There are similarities between all three series, despite the obvious deviations in setting and tone. Ghost of Tsushima, as zen as it can be, has a very aggressive combat system, which sees you cutting through Mongols rapidly and using all manner of samurai gadgetry to make your approach. While it’s not necessarily the game’s strongest asset, you can approach many skirmishes in stealth – or simply challenge your adversaries head-on to a duel.

As a sandbox, there are few surprises in Tsushima and its expanded Iki Island, although the way points of interest are presented is particularly original. Rather than rely on compasses and maps, the developer uses the wind to guide Sakai to key regions of interest, while wildlife like birds and foxes will lead the way to Hot Springs and collectibles.

It all makes for a serene experience during exploration, accentuated by the otherworldly visual style. Ghost of Tsushima: Director’s Cut presents a romantic glimpse into historical Japan, but its virtual tourism is arguably unmatched, making it one of the greatest open world adventure games you can currently play on PlayStation – or any console for that matter. A surprisingly robust online suite, named Ghost of Tsushima: Legends, rounds out the package impressively.

3. Uncharted 4: A Thief's End (PS4)

A fitting end to one of PlayStation's finest franchises, Uncharted 4: A Thief's End spins a more mature yarn without losing any of the bombast that has defined the brand over the past decade. Naughty Dog proves yet again that its lightyears ahead of all other developers in the story-telling stakes, and while some slow pacing may put off adrenaline junkies, the Californian company deserves kudos for allowing its latest to breathe, building towards a crescendo that feels both final and fulfilling.

2. The Last of Us Remastered (PS4)

Some of the finest of feathers in Naughty Dog's well-groomed plume, The Last of Us Remastered is not just an improved version of one of PlayStation's greatest ever games – it's arguably one of the most impressive releases of all time. An all-rounder that marries tense gameplay with compelling characterisation and sublime presentation, Joel and Ellie's cross-country escapade is as sombre as it is heart-warming.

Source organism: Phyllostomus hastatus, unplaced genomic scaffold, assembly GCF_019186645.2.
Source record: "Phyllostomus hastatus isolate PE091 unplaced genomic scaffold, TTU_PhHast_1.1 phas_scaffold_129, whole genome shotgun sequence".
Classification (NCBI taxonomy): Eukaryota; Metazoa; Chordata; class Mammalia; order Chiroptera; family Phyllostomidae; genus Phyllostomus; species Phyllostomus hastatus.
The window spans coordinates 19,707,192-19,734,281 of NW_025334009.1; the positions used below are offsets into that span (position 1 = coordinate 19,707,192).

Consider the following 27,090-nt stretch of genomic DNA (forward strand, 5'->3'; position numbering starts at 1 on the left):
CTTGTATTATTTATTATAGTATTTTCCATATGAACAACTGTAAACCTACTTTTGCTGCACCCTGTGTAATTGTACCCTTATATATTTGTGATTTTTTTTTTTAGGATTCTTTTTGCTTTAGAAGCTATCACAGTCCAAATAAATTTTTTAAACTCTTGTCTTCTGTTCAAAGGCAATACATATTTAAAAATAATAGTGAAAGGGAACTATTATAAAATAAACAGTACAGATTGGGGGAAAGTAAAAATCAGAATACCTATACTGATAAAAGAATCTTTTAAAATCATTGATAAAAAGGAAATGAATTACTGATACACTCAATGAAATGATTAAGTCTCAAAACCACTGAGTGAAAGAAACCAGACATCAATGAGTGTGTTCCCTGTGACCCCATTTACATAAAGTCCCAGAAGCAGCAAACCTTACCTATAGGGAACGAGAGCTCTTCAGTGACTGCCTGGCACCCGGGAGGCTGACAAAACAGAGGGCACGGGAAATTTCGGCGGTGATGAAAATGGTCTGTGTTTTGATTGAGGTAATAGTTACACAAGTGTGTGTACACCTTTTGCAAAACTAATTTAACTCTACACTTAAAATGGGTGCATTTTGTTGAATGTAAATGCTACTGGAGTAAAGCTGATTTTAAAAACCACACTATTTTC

1. God of War (PS4)

They only went and did it, didn’t they? God of War was as washed up as a Greek god after the fall of Olympus, but Sony Santa Monica found a way to reinvent protagonist Kratos and inject him into an all-new mythology at the same time. This alternate take on PlayStation’s bald-headed barbarian leans heavily on story, but it never forgets what made the series sing to begin with: fantastic action, larger-than-life set-pieces, and a fantasy world that’s begging to be explored. For our money it's the best PS4 exclusive on the market.

And that just about does it for our list of best PS Plus games! This selection represents the cream of Sony's subscription crop, spanning all platforms, from PS1 all the way through to PS5 and everything in between. Remember, this page will auto-update as games are rotated in and out of PS Plus' subscription tiers, and it's all dependent on your rankings, so if you're not happy with a particular game's placement, do something about it. You can rate a game by selecting the star next to its boxart, or by using the search utility at the start of this article. And remember, you can find a list of All PS Plus Games through the link.

With all that said, thanks for referring to our list of best PS Plus games, and remember to check back regularly to see which games our community considers utterly essential.